SC has seen what happens when evo-denialists hit first year biology and it isn’t pretty. SC thinks that it is amoral to lie to children about important things and set them up to fail and that it is reprehensible to leave them open to pregnancy and STDs by denying them a proper sex education. We all know how well “abstinence education” works by now. SC also thinks it is an act of evil to teach children to hate gays/lesbians/ethnic group x,y,z/paleontologists/anthropologists and that the provisions in this bill would support the actions of parents who do just that by allowing parents to cut their children off from a guided alternative source of information.

    Secondly, if there is a better way to get teenagers interested in a subject like gay marriage or the Holocaust than their parents telling them that the topic is off-limits, SC would like to know what it is. This is the silver lining, should the bill pass with this provision intact.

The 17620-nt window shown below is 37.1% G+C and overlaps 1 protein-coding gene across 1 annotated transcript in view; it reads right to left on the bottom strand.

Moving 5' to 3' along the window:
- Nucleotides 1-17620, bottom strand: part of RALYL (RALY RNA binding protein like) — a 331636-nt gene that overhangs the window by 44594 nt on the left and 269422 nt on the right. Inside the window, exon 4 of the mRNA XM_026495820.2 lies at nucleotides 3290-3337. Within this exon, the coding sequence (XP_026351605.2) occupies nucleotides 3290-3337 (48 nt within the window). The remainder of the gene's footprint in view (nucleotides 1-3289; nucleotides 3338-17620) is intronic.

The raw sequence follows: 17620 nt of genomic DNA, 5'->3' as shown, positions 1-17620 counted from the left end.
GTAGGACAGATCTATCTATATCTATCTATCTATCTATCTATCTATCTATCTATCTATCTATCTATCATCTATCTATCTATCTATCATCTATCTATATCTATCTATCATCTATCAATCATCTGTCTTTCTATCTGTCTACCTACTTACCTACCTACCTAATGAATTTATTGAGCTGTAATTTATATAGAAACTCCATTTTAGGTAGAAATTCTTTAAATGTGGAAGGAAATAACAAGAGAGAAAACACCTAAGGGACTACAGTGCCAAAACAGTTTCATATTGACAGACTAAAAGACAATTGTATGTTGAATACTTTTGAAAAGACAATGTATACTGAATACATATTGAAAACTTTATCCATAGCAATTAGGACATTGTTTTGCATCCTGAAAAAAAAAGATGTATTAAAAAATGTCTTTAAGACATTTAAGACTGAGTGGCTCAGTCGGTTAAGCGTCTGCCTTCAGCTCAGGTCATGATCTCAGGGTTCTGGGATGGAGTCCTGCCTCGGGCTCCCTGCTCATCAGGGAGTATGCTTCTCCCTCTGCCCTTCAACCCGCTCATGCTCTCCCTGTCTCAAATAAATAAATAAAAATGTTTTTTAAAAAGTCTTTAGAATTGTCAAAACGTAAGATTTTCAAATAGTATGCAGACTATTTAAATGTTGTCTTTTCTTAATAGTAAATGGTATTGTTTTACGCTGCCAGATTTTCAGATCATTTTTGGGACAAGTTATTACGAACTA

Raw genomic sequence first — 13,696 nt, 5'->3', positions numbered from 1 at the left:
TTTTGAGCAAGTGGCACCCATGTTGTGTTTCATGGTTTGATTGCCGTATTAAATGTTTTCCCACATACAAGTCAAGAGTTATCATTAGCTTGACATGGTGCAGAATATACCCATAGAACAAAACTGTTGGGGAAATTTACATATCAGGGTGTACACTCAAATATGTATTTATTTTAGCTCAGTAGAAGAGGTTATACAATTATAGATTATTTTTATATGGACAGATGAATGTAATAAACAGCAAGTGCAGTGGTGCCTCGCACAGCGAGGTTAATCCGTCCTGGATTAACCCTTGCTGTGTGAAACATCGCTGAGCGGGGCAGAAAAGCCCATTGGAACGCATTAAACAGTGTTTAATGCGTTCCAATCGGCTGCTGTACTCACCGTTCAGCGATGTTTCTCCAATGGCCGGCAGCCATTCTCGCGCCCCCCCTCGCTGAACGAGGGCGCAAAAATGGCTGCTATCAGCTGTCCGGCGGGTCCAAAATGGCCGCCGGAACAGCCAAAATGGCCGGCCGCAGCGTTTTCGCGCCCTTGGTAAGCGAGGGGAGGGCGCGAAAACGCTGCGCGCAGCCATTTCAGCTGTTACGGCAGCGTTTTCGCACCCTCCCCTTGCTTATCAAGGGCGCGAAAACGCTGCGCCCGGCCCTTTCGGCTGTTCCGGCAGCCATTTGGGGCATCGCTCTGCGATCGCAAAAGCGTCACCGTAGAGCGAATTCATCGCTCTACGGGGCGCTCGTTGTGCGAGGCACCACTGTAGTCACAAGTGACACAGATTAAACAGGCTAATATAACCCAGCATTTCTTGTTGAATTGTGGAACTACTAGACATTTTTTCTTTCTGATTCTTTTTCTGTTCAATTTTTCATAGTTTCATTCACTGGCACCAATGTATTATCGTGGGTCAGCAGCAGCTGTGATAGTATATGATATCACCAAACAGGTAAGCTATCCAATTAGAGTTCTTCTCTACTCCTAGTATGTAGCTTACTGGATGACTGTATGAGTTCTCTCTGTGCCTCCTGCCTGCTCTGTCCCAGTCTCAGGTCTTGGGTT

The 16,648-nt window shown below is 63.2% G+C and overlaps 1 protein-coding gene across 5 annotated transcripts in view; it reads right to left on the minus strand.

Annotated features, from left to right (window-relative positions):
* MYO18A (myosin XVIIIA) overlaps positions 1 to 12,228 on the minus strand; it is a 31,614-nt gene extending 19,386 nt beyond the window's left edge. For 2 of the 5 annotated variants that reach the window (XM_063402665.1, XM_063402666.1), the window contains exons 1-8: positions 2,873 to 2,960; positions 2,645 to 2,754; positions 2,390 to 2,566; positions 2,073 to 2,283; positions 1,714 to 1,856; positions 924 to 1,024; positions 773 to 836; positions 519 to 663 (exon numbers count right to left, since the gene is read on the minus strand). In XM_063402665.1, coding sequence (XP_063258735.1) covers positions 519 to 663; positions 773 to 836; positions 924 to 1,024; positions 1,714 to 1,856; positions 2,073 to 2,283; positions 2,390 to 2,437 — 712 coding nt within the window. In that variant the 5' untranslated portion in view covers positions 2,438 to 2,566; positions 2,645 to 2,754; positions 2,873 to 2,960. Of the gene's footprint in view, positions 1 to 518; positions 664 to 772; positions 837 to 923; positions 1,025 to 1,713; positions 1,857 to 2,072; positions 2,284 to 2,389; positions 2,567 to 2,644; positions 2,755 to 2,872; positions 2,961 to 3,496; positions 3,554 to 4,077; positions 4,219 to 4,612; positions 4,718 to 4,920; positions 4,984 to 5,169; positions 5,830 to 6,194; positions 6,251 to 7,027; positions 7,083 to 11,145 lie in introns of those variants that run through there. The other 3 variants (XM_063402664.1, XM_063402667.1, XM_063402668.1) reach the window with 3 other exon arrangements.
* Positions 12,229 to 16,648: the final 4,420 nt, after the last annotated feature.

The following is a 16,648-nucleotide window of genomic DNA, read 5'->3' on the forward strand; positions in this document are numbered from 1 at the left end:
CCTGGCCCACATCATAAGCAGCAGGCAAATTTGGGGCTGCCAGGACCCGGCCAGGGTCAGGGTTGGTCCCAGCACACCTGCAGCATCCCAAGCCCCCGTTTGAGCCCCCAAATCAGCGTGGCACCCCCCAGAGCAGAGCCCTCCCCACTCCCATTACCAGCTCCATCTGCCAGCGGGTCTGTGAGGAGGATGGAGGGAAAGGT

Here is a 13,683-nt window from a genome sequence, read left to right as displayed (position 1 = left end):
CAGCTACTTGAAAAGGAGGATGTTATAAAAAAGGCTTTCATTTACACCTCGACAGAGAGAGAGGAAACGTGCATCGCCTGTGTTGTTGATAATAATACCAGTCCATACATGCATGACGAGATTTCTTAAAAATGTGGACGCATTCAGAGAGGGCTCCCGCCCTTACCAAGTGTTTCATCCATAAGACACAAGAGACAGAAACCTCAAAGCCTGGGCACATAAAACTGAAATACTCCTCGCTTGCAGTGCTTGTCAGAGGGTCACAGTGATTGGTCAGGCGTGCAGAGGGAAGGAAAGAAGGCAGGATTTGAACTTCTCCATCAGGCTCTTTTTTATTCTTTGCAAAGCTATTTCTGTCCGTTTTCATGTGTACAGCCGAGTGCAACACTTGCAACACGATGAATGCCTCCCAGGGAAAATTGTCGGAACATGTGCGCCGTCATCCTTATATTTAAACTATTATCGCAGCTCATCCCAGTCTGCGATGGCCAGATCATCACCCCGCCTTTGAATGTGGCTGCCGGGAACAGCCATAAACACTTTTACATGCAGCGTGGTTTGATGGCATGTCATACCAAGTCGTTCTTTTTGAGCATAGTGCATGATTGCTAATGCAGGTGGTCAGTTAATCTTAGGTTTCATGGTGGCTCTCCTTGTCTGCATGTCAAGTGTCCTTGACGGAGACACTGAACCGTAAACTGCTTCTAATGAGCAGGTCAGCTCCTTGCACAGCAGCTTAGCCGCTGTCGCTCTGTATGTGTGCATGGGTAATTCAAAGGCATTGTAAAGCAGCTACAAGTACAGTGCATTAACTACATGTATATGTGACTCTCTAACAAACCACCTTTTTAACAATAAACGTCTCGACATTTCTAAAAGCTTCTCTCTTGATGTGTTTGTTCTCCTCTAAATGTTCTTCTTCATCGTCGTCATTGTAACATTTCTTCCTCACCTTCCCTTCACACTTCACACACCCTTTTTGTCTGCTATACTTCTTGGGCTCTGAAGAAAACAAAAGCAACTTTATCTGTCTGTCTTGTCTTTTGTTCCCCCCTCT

(They will get an eyeful – google and the web will educate them about gay sex in ways that no school system even contemplates O.o )

    If it does pass, parents who use it to pull their kids out of class for whatever their particular bugbear is are putting their kids at a disadvantage academically and setting them up for mockery by their peers (SC does not advocate picking on kids who chose their parents badly but it will happen). They are also setting themselves up for some serious distrust should their children find out that they have been lied to.

  67. #67 Somnolent Aphid